Tribute to a respected Inverness solicitor and leading figure in the Highland Faculty

Brian LongmoreAmong the many tributes paid to Bryan it was thought that the local Faculty of Solicitors of the Highlands, of which he had been such an important part, should record its own recognition of and gratitude to him.

Bryan came to Inverness and joined the firm of Anderson Shaw & Gilbert in 1961. He was assumed as a partner and remained there for the rest of his professional life. His workload was varied, including court appearances and chamber practice, and he established himself as one of the leading solicitors in the area. He had excellent advocacy skills and cut an imposing figure in court. He built a large following of devoted clients, in whom he inspired great confidence, treating them with respect and compassion. It became almost a badge of honour for clients to boast that Bryan Longmore was their solicitor.

Fellow solicitors admired him for his intellect and his knowledge of the law. This professional respect extended outwith the immediate area and he was engaged by the Law Society of Scotland to be a member of its “Troubleshooter” taskforce. There are several common themes in the recollections of Faculty members past and present: his absolute trustworthiness, which coupled with his professionalism and ethics outweighed any competitive inter-firm rivalry; his warm welcome to those who were new to the area; his courteous treatment of others as equals, regardless of age or experience. Other agents used him as a sounding board and source of advice and guidance, knowing that he would give thoughtful and careful consideration to their concerns.

In the office he was a dynamic presence, always busy, with two secretaries engaged in producing his dictation. Our offices and ways of working have of course changed almost beyond recognition since he sat behind his traditional partner’s desk, which was far too high to be comfortable for anyone else. Behind him on the windowsill was an additional telephone – the original “direct line” – which he could use when he needed to circumvent the switchboard or to permit certain very privileged parties to contact him out of hours.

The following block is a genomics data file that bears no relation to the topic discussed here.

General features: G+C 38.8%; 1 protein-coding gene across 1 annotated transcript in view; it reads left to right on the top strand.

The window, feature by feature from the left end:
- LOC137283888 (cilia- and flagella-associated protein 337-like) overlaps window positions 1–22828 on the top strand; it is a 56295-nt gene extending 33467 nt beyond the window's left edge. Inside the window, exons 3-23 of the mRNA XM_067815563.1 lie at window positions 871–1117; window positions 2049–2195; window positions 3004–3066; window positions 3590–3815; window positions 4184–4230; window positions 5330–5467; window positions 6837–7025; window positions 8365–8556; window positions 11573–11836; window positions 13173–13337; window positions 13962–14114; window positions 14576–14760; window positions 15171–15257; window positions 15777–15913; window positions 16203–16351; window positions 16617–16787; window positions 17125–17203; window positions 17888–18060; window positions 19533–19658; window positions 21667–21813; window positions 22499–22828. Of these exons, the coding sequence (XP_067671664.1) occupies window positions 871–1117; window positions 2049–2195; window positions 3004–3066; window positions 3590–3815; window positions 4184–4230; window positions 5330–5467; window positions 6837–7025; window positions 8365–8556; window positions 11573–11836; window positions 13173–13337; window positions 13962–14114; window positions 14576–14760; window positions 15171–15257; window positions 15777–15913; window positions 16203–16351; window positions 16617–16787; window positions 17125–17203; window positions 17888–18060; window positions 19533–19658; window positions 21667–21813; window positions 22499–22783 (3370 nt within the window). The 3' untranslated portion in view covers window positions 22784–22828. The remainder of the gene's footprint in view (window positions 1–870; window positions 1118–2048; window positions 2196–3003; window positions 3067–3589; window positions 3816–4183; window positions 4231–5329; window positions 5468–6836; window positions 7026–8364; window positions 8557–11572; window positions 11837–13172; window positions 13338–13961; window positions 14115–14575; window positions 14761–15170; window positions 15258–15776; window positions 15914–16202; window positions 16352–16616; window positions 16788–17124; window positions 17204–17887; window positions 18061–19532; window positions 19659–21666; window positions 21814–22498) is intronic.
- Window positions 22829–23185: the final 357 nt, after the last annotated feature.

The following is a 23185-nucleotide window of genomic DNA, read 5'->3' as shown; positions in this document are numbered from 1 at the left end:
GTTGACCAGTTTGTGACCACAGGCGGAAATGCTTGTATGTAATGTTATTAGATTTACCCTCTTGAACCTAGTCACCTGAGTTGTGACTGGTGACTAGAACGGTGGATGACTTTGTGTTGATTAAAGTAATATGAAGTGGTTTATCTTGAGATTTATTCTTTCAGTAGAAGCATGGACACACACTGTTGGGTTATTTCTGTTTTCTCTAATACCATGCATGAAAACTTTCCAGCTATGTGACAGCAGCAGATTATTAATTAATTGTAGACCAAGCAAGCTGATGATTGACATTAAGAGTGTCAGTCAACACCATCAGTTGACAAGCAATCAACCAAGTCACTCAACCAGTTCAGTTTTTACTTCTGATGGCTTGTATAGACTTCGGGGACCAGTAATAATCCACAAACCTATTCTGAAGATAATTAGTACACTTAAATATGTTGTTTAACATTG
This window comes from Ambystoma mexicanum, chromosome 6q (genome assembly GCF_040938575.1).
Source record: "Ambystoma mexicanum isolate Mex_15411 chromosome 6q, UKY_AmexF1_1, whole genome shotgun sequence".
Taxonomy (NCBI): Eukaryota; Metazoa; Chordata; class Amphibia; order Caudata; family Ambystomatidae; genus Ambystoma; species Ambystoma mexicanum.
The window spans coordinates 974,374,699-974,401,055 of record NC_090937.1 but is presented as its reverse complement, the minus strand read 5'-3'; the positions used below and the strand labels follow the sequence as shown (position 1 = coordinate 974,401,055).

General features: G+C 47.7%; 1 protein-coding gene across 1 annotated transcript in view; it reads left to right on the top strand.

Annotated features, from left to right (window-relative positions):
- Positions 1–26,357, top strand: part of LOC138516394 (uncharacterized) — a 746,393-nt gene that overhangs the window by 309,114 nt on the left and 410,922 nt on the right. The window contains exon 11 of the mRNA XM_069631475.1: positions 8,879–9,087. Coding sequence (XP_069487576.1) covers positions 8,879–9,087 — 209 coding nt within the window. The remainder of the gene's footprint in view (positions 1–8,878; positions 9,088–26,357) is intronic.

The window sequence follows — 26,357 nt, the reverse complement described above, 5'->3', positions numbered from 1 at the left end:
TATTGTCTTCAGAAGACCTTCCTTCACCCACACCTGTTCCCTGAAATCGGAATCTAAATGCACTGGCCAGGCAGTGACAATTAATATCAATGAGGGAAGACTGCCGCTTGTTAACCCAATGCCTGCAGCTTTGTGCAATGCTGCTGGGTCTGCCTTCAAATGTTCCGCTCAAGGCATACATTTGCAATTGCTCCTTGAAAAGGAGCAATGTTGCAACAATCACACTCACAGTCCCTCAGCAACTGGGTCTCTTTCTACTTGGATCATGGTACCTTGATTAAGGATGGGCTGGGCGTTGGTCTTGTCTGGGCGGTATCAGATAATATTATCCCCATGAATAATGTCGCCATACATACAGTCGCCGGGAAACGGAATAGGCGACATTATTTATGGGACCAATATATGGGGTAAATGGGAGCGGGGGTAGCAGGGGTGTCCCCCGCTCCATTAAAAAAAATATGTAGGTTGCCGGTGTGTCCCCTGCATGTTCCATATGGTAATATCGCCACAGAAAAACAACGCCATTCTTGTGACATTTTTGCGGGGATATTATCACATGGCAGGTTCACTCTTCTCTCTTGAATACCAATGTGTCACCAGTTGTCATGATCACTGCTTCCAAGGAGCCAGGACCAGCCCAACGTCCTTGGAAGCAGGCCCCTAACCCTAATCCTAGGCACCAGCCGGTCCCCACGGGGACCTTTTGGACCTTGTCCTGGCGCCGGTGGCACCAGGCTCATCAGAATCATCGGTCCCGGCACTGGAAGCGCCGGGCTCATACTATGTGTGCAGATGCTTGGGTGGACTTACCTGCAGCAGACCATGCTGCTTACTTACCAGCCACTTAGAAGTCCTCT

To those of us following on, he was generous with his time and knowledge, patient with the inexperienced, and a loyal support when required. We learned a lot by observing his ways of putting his clients at their ease and firmly but politely persuading other agents round to his point of view. He retired in 1995, but remained for many years as a valued consultant.

As well as his acknowledged intellectual ability, he possessed a keen sense of humour which made him excellent company. His pithy remarks at office parties are still recalled by those of us who were fortunate enough to have heard them.

But legal practice was by no means the limit of his endeavours. He had a hinterland. Away from the office he had a very happy and busy family life with a variety of interests. He enjoyed working in his garden and astounding his neighbours with the luxuriance of his flowerbeds. He was involved in many local organisations, where his legal training, coupled with his own natural humanity and his life experience, made him an invaluable adviser.

Perhaps even more importantly, Bryan had a long association with St Mary’s Catholic Church in Inverness. In the words of Father Bell, Bryan became the “paterfamilias” of the community at St Mary’s. Parish priests came and went but, as Father Bell explained at the funeral service, Bryan was a permanent focus of unity. He was “the spokesman, the witty erudite proposer of toasts and farewell speeches… the exquisite insights, the elegant expression and the touching warmth of his sentiments often reducing the listeners to tears of appreciation”.

In 2019, in recognition of his service to the church, he was invested with the insignia of a Papal Knight of St Gregory. Those of us who knew him can imagine how humbly he would have received such an honour, albeit so well deserved. It was this combination of humility and selflessness, together with his innate integrity and wisdom, which made him such an iconic figure in our Faculty, and this is how we will remember him.

MEM

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